Peter Cavill of Brisbane, Australia and the Marguerite, a 27-foot Gold Cup racer that he built himself.
(Roger Amsden/for The Laconia Daily Sun)
By ROGER AMSDEN, LACONIA DAILY SUN
WOLFEBORO — Drawing a lot of attention at the 43rd annual Lake Winnipesaukee Antique and Classic Boat Show held at the Wolfeboro Public Docks on July 30 was a 27-foot replica of a 1922 Gold Cup racer which was built in Australia and is currently making the rounds of classic boat shows in the United States.
The Marguerite is immediately recognizable due to the Australian flag that it flies and the unique unstained mahogany which attracts curious wooden boat enthusiasts wherever it goes says Peter Cavill, 59, of Brisbane, Australia, who built the boat in 2008 after he retired from the hospitality industry.
"I love boats and had built a few plywood boats myself. I thought it would be an interesting project that would take half a year. It actually took me two-and-a-half years,'' says Cavill, who says he enlisted some help in the form of supervision from experienced boat builders to to help guide him through the process.
"I had never seen a Gold Cup boat before but I liked the way they looked. The best part is I got the plans for free off the internet. I think there have been 10 of these boats built from those plans," says Cavill, who named it the Marguerite in honor of his mother, who died in February of 2015 but lived to see the boat completed.
"When people look at it, they can't believe the light color of the blond mahogany. They've never seen anything like it before. That's because they're used to seeing the dark-stained mahogany on American-made boats. But we like to celebrate the different styles of mahogany, and leaving it unstained but varnished creates a really different look," said Cavill.
Last winter he shipped the boat to the United States in a 40-foot container on a cargo ship and had it brought it to New Hampshire for some work, including replacing the motor with a 615-cubic-inch V-8 Big Block Chevy motor, which he says has greatly improved the boat's performance.
With the weather still cold in New Hampshir,e he and his wife, Helen, had the boat towed to the Sunnyland Antique Boat Festival in Tavares, Florida, and since then they have taken the boat to number of antique and classic boat show, including Clayton, New York, and James River in Virginia.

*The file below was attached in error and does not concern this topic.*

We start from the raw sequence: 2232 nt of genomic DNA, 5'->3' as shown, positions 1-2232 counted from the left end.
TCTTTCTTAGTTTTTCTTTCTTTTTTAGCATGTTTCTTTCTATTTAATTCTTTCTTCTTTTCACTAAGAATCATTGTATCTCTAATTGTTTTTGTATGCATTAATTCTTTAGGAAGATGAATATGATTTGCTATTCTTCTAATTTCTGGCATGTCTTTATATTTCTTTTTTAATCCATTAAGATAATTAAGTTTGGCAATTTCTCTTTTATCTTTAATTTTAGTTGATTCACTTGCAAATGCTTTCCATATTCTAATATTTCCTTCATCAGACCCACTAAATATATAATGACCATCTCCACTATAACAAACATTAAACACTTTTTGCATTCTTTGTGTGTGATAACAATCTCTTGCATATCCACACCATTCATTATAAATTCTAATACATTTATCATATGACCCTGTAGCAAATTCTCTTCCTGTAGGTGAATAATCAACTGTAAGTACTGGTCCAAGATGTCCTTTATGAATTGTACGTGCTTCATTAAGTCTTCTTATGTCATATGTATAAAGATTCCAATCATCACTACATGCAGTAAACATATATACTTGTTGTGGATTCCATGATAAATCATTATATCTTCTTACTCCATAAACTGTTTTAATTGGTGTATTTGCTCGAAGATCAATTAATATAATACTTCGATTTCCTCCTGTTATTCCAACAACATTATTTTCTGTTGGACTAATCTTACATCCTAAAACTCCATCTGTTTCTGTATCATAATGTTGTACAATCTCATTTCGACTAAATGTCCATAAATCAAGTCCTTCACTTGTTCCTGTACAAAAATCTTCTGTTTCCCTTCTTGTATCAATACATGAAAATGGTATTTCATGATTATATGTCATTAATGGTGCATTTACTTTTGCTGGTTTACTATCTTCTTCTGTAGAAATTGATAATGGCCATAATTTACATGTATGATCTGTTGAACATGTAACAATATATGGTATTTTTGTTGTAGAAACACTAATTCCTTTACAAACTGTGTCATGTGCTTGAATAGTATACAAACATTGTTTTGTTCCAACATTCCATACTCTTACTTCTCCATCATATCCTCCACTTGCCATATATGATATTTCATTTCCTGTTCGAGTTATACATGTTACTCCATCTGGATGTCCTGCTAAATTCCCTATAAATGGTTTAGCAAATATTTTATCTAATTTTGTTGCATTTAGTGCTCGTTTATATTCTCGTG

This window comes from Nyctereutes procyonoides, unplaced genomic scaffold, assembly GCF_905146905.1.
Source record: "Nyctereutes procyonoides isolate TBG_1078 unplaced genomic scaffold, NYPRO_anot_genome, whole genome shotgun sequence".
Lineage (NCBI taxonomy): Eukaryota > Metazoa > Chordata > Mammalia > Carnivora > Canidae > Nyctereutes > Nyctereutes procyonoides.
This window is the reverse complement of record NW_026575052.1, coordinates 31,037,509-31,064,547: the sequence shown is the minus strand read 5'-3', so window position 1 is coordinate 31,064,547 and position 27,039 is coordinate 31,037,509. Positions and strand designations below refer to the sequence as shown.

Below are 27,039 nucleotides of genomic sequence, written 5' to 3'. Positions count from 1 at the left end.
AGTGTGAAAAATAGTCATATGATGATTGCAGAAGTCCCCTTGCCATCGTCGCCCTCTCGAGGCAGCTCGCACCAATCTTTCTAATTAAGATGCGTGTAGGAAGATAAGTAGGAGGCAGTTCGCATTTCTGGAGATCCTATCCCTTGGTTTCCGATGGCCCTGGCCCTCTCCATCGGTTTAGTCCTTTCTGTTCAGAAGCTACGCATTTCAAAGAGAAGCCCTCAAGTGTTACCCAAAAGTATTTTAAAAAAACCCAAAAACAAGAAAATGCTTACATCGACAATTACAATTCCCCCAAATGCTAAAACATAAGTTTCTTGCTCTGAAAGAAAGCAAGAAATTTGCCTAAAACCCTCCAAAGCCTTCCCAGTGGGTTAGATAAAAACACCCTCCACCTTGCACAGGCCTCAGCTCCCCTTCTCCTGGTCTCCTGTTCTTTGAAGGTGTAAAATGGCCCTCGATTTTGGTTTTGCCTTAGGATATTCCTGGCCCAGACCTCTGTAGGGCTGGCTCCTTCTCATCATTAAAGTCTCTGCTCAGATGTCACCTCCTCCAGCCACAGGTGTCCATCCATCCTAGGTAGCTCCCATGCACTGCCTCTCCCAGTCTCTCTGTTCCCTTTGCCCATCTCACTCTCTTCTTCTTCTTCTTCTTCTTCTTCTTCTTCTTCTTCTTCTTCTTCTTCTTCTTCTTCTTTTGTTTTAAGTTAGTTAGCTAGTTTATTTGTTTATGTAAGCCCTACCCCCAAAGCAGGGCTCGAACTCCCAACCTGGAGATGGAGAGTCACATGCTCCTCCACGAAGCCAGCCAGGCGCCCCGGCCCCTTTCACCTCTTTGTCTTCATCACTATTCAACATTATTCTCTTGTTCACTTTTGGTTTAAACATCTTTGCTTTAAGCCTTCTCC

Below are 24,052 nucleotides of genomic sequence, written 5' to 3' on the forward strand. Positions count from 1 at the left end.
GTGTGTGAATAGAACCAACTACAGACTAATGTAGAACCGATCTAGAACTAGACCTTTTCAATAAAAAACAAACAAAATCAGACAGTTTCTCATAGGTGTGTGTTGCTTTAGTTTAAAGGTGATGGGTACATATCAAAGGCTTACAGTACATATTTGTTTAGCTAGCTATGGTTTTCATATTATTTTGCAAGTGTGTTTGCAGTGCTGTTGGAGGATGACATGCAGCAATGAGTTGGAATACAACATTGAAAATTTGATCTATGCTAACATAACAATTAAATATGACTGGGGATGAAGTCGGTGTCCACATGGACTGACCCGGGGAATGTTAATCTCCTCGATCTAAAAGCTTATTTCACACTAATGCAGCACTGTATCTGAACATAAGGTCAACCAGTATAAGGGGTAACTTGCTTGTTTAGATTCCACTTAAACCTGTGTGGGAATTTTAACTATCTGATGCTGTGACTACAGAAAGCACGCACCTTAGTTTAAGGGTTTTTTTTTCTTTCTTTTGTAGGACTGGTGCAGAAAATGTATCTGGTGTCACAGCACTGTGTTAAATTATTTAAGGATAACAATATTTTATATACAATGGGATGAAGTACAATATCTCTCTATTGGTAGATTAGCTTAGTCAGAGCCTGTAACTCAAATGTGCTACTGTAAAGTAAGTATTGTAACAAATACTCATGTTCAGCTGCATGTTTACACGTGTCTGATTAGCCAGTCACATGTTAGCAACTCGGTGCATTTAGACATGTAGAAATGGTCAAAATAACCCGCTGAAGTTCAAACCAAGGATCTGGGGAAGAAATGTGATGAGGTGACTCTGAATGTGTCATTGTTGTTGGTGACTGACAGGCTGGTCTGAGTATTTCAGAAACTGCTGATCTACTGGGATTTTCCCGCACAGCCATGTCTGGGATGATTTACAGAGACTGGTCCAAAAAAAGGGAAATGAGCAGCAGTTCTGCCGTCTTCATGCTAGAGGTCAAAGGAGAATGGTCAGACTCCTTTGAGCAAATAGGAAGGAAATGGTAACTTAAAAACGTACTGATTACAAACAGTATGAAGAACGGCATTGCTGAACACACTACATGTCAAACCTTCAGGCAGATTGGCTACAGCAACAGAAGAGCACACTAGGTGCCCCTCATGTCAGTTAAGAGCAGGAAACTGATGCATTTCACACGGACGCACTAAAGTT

"It's been a lot of fun going to these boat shows and seeing the reaction to the Marguerite," said Cavill.
The Winnipesaukee Antique and Classic Boat Show, held in Wolfeboro for the first time this year, drew 58 entries, the largest number in four years, and featured classic wooden boats from earlier eras, including Chris Crafts, Garwoods, Hackercraft and Century.
The show was held at the public docks at Weirs Beach in Laconia for nearly 30 years, starting in 1974, and was moved to the Meredith town docks in 2003.
Among the wooden boats which were on display last weekend were two boats which were made right in Wolfeboro at Goodhue and Hawkins, Regina, a 30-foot Laker owned by Howard Newton, a summer resident of Alton, and Keen Kutter, a 36-foot Laker owned by Richard Hapgood of Tuftonboro.
Newton said that Regina is one of only six known Lakers that were built in Wolfeboro and that it dates back to 1913. It is unique in that it has an oak rather than mahogany deck and is an original boat which is 99.9 percent unrestored.
The 36-foot long Keen Kutter was built around 1915 for Thomas Plant, who built Lucknow, now known as Castle in the Clouds at around the same time. It was the longest Laker ever built and reportedly was named for the shoe-cutting machinery developed by Plant.
Another boat on display was a 1921 Long Deck Launch built by the Ditchburn Company, which was located in Canada. The boat is now owned by Robert Brian Hennessy and Abigal Adams of Tuftonboro.
Adams said that they acquired the boat last year and that this year's boat show is the first time they have shown it.
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Peter Cavill of Brisbane, Australia and the Marguerite, a 27-foot Gold Cup racer that he built himself. (Roger Amsden/for The Laconia Daily Sun)
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The 43rd annual Lake Winnipesaukee Antique and Classic Boat Show drew 58 entries and hundreds of spectators to the Wolfeboro Public Docks. (Roger Amsden/for The Laconia Daily Sun)
Abigal Adams of Tuftonboro in her 1921 Ditchburn Long Deck Launch. (Roger Amsden/for The Laconia Daily Sun)
Two boats which were in Wolfeboro at Goodhue and Hawkins, Keen Kutter, left, a 36-foot Laker owned by Richard Hapgood of Tuftonboro, and Regina, a 30-foot Laker owned by Howard Newton, a summer resident of Alton. (Roger Amsden/for The Laconia Daily Sun)
Keen Kutter, left, a 36-foot Laker owned by Richard Hapgood of Tuftonboro, was built in Wolfeboro at Goodhue and Hawkins. (Roger Amsden/for The Laconia Daily Sun)
The steering wheel and front panel of the Keen Kutter. (Roger Amsden/for The Laconia Daily Sun)